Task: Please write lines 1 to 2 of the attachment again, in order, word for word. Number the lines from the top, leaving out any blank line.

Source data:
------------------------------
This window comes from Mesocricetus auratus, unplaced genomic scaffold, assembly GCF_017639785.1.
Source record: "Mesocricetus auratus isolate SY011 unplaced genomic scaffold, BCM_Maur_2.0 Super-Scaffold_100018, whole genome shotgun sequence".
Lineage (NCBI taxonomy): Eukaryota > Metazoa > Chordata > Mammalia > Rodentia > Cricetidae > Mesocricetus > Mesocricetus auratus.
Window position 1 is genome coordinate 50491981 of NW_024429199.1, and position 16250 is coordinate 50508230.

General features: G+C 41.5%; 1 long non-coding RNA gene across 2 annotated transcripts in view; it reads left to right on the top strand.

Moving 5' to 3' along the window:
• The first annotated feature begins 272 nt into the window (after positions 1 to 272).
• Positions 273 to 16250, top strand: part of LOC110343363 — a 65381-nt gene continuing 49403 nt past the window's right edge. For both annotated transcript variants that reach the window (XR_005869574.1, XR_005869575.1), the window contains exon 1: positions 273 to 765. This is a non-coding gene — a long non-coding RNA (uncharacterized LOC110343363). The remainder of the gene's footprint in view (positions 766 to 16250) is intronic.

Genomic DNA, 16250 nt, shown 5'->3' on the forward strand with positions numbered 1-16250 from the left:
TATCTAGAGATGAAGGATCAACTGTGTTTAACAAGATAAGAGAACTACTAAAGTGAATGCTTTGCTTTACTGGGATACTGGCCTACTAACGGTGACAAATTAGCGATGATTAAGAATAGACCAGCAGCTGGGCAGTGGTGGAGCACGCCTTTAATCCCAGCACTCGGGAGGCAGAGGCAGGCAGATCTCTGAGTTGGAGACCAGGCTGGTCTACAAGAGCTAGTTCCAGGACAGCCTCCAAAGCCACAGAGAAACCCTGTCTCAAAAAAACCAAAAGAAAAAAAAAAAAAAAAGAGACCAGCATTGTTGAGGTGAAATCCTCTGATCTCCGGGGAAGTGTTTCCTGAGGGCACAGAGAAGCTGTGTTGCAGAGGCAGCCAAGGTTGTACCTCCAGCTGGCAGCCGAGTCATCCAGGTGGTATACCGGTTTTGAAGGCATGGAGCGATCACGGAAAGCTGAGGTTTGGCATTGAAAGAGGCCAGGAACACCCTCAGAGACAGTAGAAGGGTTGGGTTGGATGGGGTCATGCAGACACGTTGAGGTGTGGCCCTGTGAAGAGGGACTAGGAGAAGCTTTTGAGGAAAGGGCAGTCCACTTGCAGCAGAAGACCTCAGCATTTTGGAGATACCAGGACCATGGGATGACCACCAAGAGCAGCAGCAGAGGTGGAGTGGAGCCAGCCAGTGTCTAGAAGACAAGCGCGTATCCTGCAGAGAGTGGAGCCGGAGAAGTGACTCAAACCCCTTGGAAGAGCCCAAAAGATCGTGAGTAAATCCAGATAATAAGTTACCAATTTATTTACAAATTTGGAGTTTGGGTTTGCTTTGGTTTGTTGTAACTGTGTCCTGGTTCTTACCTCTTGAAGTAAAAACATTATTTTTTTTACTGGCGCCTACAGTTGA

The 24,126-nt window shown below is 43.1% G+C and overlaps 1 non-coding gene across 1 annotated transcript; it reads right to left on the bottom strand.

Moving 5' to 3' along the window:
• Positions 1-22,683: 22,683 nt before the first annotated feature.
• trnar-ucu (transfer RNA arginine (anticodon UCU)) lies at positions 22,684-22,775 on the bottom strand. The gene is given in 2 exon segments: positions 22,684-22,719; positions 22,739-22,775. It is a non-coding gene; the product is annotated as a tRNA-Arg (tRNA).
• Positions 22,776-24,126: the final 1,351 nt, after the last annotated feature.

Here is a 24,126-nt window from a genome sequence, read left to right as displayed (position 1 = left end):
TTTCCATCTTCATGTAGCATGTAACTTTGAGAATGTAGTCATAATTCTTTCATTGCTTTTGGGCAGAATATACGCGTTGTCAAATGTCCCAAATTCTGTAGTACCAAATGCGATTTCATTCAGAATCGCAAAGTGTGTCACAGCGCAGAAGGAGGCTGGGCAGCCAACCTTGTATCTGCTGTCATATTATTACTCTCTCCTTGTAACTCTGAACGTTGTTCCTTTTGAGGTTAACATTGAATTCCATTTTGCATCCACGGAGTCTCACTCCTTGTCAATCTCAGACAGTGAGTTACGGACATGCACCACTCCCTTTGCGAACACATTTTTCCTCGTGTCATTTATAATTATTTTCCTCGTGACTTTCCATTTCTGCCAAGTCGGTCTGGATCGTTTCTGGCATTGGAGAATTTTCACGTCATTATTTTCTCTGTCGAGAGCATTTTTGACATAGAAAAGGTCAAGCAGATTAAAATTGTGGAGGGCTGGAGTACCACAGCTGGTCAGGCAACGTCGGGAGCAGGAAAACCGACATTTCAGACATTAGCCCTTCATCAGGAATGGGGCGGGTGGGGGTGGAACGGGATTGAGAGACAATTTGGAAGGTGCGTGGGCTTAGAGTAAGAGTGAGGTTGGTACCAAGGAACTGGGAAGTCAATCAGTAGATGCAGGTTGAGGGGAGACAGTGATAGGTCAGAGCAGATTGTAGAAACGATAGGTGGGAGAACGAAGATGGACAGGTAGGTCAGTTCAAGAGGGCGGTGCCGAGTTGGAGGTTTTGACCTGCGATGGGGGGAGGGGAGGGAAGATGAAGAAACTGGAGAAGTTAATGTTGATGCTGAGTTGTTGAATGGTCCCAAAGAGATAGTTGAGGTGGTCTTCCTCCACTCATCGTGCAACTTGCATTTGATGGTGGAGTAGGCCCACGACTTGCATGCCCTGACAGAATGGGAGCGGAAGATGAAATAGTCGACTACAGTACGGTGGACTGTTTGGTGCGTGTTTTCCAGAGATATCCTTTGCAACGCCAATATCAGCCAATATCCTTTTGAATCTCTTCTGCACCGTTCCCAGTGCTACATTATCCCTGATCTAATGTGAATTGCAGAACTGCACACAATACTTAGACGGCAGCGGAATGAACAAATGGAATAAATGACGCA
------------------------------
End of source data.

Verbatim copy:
This window comes from Mesocricetus auratus, unplaced genomic scaffold, assembly GCF_017639785.1.
Source record: "Mesocricetus auratus isolate SY011 unplaced genomic scaffold, BCM_Maur_2.0 Super-Scaffold_100018, whole genome shotgun sequence".